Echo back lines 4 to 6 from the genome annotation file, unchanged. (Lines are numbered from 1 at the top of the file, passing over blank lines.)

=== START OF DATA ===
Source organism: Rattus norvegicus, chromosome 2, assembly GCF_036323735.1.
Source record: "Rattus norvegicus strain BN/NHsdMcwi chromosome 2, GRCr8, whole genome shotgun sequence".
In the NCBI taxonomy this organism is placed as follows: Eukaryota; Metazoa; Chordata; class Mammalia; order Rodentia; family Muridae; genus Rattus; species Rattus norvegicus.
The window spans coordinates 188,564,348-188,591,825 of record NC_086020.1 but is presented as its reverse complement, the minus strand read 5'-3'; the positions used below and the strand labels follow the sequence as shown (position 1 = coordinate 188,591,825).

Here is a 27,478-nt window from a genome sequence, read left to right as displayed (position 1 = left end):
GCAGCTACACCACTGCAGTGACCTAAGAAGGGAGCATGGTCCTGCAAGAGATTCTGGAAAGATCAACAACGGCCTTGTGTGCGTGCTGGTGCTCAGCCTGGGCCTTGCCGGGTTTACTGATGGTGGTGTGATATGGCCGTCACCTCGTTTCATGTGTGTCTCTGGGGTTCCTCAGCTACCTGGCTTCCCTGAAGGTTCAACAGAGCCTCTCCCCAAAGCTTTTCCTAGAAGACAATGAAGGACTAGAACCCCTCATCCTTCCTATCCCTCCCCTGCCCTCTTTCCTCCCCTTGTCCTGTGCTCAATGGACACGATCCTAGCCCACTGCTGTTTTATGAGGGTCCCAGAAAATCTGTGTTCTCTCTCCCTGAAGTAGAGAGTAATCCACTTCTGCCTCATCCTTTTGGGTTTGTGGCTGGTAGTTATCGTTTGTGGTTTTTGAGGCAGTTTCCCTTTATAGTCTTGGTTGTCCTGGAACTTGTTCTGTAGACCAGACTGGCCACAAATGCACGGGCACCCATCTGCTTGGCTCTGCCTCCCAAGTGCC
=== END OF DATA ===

The window spans coordinates 188,564,348-188,591,825 of record NC_086020.1 but is presented as its reverse complement, the minus strand read 5'-3'; the positions used below and the strand labels follow the sequence as shown (position 1 = coordinate 188,591,825).

Here is a 27,478-nt window from a genome sequence, read left to right as displayed (position 1 = left end):
GCAGCTACACCACTGCAGTGACCTAAGAAGGGAGCATGGTCCTGCAAGAGATTCTGGAAAGATCAACAACGGCCTTGTGTGCGTGCTGGTGCTCAGCCTGGGCCTTGCCGGGTTTACTGATGGTGGTGTGATATGGCCGTCACCTCGTTTCATGTGTGTCTCTGGGGTTCCTCAGCTACCTGGCTTCCCTGAAGGTTCAACAGAGCCTCTCCCCAAAGCTTTTCCTAGAAGACAATGAAGGACTAGAACCCCTCATCCTTCCTATCCCTCCCCTGCCCTCTTTCCTCCCCTTGTCCTGTGCTCAATGGACACGATCCTAGCCCACTGCTGTTTTATGAGGGTCCCAGAAAATCTGTGTTCTCTCTCCCTGAAGTAGAGAGTAATCCACTTCTGCCTCATCCTTTTGGGTTTGTGGCTGGTAGTTATCGTTTGTGGTTTTTGAGGCAGTTTCCCTTTATAGTCTTGGTTGTCCTGGAACTTGTTCTGTAGACCAGACTGGCCACAAATGCACGGGCACCCATCTGCTTGGCTCTGCCTCCCAAGTGCC